Hey all. Got a LG-2 here. Neck angle is good, bridge plate is good. Top crack down the center and bass side wing lifting. The rest of the bridge is sitting down great! It needs a new nut and saddle too. Tuners need some love (straight though!). Customer is on a budget but, is interested in the work. I know that if a bridge is lifting the proper repair is to remove, refit, re-glue. As usual I want to give at least a couple of options, if possible. The wing goes back to place with finger pressure, looks really good. Can I use hide glue to re-activate the old, use a syringe to get it as far in as I can and clamp? My thought is that it shouldn't hurt any future repairs and it is a cheaper option. It is real dry and that is what caused the wing to lift. Am I off base here or is this acceptable?
I disagree, as long as the glue doesn't feel stringy and crunchy like it got hot enough to soften at some point. If the rest of the bridge is tight there's no harm in working glue under there with an artist's palette knife and clamping.
That is a good neck angle? The saddle is cut really low, and then cut through to make it lower, with little break angle. But then again, perhaps the strings are sitting right on the frets and could stand being raised up.
I would say fix the center crack really well, and do no other work until the customer can afford it. Then later on, fix and reset as needed. The center crack is the major structural issue.
I would ask myself why that part of the bridge is up - is there a bad glue surface there (perhaps finish that should have been removed) or some other problem? Unfortunately, the only way to know is pop off the bridge and reglue it properly. Anything else is something you cannot guarantee. I would hesitate to clean out that area, knowing that I would probably make the bridge less than flat in the process.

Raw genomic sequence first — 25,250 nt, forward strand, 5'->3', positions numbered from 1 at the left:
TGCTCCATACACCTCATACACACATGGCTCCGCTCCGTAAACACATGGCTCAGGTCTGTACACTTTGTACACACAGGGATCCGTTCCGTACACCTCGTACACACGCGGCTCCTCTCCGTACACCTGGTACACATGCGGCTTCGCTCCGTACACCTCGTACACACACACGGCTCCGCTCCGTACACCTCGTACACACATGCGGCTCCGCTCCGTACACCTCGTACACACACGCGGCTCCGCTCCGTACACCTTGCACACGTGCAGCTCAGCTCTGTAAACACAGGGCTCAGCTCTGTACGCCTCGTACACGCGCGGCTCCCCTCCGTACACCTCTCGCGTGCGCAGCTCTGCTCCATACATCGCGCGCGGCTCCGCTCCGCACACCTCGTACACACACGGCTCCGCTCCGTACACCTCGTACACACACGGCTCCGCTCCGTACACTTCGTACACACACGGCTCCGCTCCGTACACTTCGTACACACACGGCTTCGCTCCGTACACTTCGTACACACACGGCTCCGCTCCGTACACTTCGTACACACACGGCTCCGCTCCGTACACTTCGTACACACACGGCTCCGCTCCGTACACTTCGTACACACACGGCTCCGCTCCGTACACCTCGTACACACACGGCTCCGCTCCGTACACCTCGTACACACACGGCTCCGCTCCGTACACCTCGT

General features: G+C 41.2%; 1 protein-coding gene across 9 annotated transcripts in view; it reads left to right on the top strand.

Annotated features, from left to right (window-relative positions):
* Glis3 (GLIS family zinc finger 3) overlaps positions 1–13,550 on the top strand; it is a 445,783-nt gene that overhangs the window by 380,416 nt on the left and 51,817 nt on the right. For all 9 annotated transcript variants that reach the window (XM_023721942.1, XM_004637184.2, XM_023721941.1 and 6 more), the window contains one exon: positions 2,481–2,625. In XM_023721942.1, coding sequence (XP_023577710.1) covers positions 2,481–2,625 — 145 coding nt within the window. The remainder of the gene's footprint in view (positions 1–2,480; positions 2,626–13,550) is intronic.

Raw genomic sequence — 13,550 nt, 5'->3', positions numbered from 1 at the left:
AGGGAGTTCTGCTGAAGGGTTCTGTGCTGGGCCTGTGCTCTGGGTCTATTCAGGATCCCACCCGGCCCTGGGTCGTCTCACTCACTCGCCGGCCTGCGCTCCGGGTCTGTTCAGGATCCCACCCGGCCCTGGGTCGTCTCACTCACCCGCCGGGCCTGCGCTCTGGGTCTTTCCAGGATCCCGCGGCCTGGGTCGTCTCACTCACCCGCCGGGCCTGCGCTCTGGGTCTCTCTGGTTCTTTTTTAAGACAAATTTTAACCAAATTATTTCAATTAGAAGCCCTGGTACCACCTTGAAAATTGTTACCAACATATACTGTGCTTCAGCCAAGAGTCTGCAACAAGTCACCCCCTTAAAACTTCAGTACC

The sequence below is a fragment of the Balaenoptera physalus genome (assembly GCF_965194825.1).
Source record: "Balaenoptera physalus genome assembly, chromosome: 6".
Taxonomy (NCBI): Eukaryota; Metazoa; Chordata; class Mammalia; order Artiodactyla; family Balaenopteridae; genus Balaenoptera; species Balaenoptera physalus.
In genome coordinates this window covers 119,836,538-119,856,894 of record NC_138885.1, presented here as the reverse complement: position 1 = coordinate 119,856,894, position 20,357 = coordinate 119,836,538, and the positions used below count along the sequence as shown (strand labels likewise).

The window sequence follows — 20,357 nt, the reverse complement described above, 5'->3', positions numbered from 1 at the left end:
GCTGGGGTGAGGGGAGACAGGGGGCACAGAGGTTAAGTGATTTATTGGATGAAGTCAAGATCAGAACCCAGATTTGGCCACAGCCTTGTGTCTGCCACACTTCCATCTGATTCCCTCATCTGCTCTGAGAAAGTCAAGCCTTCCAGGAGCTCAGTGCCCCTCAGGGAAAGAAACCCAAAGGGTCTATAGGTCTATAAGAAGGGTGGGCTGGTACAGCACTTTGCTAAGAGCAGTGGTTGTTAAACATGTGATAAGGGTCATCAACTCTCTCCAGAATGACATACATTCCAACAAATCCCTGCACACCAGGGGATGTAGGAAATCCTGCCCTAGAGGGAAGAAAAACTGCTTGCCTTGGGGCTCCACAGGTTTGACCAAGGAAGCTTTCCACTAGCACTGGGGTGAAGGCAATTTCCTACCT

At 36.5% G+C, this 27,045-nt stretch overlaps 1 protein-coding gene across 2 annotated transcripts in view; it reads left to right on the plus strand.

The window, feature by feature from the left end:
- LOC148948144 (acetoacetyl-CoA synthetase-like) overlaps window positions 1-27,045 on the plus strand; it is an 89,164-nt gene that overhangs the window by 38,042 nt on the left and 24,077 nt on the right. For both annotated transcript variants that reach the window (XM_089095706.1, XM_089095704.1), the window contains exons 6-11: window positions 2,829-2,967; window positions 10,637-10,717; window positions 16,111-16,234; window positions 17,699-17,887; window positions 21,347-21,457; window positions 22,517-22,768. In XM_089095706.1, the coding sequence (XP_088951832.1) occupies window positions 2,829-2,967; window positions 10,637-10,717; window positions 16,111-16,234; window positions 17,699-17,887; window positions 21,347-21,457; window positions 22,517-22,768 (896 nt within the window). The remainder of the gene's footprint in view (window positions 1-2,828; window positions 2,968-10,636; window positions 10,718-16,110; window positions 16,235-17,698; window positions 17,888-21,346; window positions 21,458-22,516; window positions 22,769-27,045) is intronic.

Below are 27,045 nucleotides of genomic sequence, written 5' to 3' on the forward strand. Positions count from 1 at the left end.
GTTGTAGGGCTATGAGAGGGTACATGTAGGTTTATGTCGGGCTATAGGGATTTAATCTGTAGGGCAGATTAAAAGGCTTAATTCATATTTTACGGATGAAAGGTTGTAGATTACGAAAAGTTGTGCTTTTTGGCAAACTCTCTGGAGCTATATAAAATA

I guess my attitude towards this is only do what you can do correctly, and don't do anything in a half-assed manner.
The action is way too low. Saddle is notched out, action is .045 across the board at 12. Mark, I understand what you are saying. There could be something going on and I won't know until I pop the bridge off. I like to give a couple options, if possible. I don't want to do anything half-assed but, sometimes you need to talk your ideas out some. Whether it is for or against the idea. I always am learning. Will it affect future repairs or possibly cause damage? All the positives regarding hide glue makes me wonder is all.
Well there's two bolts under the pearl dots holding the bridge on.
I would not hesitate to just glue down the wing.
Obviously got a few different approaches here. Jeff tips the discussion in a particular direction but in doing so he perhaps identifies the problem with not removing and reinstalling the bridge. The bolts holding down the back of the bridge may be all that is holding the bridge on (give or take a lick of glue).
The lifting of the wings is biased towards the back of the bridge which is expected - it also indicates that the trailing edge of the bridge may well be held down only by the "belt and braces" setup of bolts instead of the principle glue bond which is in the process of failing. My approach is to act in a proactive manner and fix the problem before it gets worse. Popping a bridge is not a major thing and it's not a big ticket cost item.
You have said you know that the proper repair is to remove and replace.
+1 as to what Rusty said!
I see no value in shoving glue under a lifted wing especially when the type of glue has not been discussed either.
HHG is not a gap filler and requires a decent wood-to-wood contact area to bond successfully. Titebond original, which I won't use for bridges regardless of the varying opinions regarding cold creep, also benefits from a decent wood-to-wood contact area.